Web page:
On similar facts, in Bigtree Entertainment Pvt Ltd v. D Sharma (Bookmyshow case), where the plaintiff tried to enforce their trademark claim over the domain name ‘bookmyshow.com’ and the prefix ‘Bookmy’, the Delhi High Court noted that the prefix ‘Bookmy’ was not an invented word and that it was an apt description of the business the plaintiff was involved in (i.e., booking tickets for events). Section 9(1) of the Trade Marks Act, 1999 prohibits registration of marks “which serve in trade to designate the kind, quality, quantity, intended purpose…of the goods or services”. Given that ‘Bookmy’ was a common general term descriptive of the services which are sought to be provided, it could not be accorded trademark protection. The judge in the case also noted that the facts as to whether the prefix ‘Bookmy’ had acquired a secondary meaning and distinctiveness could only be established based on evidence.
Unique Domain Names and the Likelihood of Confusion
What is interesting to note from the Booking.com case is the observation that domain names indicate a single site. Booking.com, then, uniquely refers to a particular hotel booking organization’s domain name. What made a generic term like ‘booking’ qualify for trademark protection was the attachment of ‘.com’, a Generic top-level domain (gTLD).
Apart from gTLDs, there are also Country Code top-level domains (ccTLD) Test top-level domains (tTLD), Sponsored top-level domains (sTLD), and also other levels of domains which are commonly used as suffixes for domain name registrations. ccTLD’s such as ‘.in’ (India), ‘.au’ (Australia), ‘.uk’ (United Kingdom) etc., are generally reserved for particular countries to use and are used fairly extensively.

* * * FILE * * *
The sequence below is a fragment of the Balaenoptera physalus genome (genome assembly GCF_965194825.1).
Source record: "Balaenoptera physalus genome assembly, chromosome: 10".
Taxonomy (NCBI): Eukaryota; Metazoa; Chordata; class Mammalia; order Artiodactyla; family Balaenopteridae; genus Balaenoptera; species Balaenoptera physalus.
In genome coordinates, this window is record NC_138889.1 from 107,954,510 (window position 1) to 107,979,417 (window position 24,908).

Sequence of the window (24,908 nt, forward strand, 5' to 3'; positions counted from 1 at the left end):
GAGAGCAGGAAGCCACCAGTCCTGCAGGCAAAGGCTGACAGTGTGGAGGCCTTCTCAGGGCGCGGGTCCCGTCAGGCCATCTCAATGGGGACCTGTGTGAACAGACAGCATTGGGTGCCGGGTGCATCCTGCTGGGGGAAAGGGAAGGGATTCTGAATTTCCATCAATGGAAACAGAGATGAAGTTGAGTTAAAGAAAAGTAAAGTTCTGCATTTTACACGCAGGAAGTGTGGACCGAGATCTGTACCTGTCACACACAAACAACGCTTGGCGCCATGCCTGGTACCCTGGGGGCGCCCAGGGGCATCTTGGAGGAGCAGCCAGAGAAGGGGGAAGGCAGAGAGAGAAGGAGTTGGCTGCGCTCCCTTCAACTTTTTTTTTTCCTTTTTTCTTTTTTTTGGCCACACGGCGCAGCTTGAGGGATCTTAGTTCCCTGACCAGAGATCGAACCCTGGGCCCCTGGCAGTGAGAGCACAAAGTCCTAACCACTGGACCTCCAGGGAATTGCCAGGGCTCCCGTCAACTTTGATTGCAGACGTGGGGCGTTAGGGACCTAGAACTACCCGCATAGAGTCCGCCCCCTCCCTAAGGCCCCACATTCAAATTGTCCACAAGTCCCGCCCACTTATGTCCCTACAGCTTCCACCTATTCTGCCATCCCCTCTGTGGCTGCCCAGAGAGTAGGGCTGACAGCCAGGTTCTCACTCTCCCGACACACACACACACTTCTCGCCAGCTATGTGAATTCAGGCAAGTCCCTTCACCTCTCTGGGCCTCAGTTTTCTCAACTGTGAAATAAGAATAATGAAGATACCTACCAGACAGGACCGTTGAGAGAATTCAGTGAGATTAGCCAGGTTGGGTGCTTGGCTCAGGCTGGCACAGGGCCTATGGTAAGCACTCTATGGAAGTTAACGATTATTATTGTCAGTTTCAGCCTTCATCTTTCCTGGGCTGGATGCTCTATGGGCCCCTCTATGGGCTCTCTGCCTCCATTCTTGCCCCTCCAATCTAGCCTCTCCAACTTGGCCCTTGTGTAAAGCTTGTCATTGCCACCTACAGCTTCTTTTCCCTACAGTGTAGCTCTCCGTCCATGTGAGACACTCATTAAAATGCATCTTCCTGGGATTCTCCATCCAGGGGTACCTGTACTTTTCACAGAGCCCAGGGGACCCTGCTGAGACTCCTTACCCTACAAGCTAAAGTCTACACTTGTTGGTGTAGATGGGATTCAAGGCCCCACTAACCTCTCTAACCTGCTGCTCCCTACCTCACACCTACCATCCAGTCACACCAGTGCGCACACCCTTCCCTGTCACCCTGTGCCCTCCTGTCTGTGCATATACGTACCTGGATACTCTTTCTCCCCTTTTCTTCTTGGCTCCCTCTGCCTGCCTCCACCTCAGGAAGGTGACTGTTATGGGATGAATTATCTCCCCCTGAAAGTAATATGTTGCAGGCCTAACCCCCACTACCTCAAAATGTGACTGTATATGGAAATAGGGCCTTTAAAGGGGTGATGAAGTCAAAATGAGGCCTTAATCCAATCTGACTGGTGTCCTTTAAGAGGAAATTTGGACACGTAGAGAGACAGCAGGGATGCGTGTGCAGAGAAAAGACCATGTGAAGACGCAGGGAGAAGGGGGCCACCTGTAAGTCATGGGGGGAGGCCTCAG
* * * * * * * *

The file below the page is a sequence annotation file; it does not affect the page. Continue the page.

Given the existence of other levels of domain names, an interesting question arises as to the trademark protection available for domain names beyond one level of domain registration. For instance, if the trademark protection accorded to ‘Booking.com’ extends to ‘Booking.in’ too. Interestingly, even though there is no site under the name ‘Booking.in’, web searches for the same automatically go to ‘Booking.com’. However, leaving behind the mysteries of how the internet works and looking at trademark law, it is fairly intuitive that protection offered to ‘Booking.com’ would not automatically extend to a ‘Booking.in’ mark even if they refer to the same site on the internet. Trademark law looks at the arrangement of the mark and not the product. The USPTO argued that allowing trademark protection to domain names increases anticompetitive possibilities because trademark over a ‘generic.com’ completely monopolizes the use of that domain name.